‘They lost all those years of earnings:’ Duke Law attorney explains NC’s pardon process

Wake County News

RALEIGH, N.C. (WNCN) — In front of a group of supporters Friday outside the state capitol building, Dontae Sharpe made it clear.

“I’m not begging for it. I’m not pleading for it,” he said firmly.

Sharpe wants to be issued a full pardon after being wrongfully convicted of murder. He spent more than 25 years in prison.

“The notion that you have to politic for a pardon of innocence in order to get the state to make right the harm that was caused to you is a tough thing to wrap your mind around,” stated Jamie Lau.

Lau is the supervising attorney with Duke Law Wrongful Convictions Clinic. His office represents Sharpe and Ronnie Long.

Long served nearly 44 years in prison. He was exonerated and was eventually pardoned back in December.

“The process that occurs is that the governor has a clemency office. The clemency office oversees the applications for the governor to exercise his clemency power,” Lau explained.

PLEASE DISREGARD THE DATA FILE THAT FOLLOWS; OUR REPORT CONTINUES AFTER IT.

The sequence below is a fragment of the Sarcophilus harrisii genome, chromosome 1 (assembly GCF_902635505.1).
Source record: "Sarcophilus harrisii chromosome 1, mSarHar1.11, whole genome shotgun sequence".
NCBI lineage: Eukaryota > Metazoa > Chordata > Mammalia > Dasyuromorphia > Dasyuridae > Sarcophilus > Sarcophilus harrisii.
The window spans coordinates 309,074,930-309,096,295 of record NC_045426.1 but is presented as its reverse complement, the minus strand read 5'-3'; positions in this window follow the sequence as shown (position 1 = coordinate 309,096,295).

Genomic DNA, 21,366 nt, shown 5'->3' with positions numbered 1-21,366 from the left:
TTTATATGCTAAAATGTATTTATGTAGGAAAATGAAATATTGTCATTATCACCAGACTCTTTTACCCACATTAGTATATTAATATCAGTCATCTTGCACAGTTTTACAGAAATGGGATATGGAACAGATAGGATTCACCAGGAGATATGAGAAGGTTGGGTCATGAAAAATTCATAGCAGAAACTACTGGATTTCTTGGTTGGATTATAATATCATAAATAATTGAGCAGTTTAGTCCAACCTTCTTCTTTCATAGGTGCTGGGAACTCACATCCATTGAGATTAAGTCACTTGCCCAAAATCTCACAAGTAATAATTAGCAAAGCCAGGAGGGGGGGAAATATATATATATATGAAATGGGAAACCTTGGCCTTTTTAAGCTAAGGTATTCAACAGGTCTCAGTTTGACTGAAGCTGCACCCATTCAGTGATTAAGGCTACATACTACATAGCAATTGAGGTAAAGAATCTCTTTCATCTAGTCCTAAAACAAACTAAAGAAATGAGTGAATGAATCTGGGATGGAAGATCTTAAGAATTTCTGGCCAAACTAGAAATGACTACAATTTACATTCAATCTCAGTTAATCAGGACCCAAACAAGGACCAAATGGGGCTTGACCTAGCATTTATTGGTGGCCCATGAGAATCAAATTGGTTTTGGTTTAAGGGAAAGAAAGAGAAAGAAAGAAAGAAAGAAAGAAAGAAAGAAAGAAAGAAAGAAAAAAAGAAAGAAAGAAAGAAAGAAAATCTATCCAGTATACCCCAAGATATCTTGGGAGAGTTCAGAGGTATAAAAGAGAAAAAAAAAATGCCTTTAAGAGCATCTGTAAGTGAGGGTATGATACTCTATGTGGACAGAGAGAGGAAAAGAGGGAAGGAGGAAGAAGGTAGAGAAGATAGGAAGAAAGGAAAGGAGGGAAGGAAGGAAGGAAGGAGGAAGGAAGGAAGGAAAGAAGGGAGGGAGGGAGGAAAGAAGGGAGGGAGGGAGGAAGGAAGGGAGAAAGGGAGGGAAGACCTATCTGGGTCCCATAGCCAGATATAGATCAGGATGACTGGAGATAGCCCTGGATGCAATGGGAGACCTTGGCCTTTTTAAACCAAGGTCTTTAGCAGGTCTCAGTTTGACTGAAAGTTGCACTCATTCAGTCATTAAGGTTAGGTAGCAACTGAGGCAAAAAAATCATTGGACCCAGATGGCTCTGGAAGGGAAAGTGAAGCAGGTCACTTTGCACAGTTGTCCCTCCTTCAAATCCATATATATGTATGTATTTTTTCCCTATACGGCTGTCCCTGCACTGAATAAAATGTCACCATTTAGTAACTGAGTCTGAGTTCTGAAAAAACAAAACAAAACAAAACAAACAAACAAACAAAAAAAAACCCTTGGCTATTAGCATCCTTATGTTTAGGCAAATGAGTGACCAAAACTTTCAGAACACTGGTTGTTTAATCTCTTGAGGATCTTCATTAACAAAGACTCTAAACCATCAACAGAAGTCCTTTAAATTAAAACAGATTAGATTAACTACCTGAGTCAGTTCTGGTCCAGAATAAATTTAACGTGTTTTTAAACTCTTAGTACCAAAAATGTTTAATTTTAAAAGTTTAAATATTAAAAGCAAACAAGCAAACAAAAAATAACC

Lau says it starts with a request. Which is a letter and letters of support.

“Once that’s filed with the governor’s clemency office it becomes a black box. All you hear is, it’s being considered,” he said.

From there, it could take years to get approved.

In North Carolina, a person who gets a pardon is eligible for $50,000 for each year they were in prison. up to $750,000 total.

“They lost all those years of earnings. All those years of experience,” mentioned Lau.

In May, House Bill 877 was introduced in hopes of making the process more seamless.

“That would provide the opportunity for a person to go in front of a court and to show a court their innocence. then the court would enter an order to trigger compensation,” Lau explained.

“There are so many barriers to successfully overcoming the harm that has been caused by your wrongful conviction. at least we can provide enough to secure housing, food, and the necessities of life,” he said.

Lau said HB877 did not make the crossover deadline this session, but he’s optimistic lawmakers will make changes to the pardon process sooner than later.

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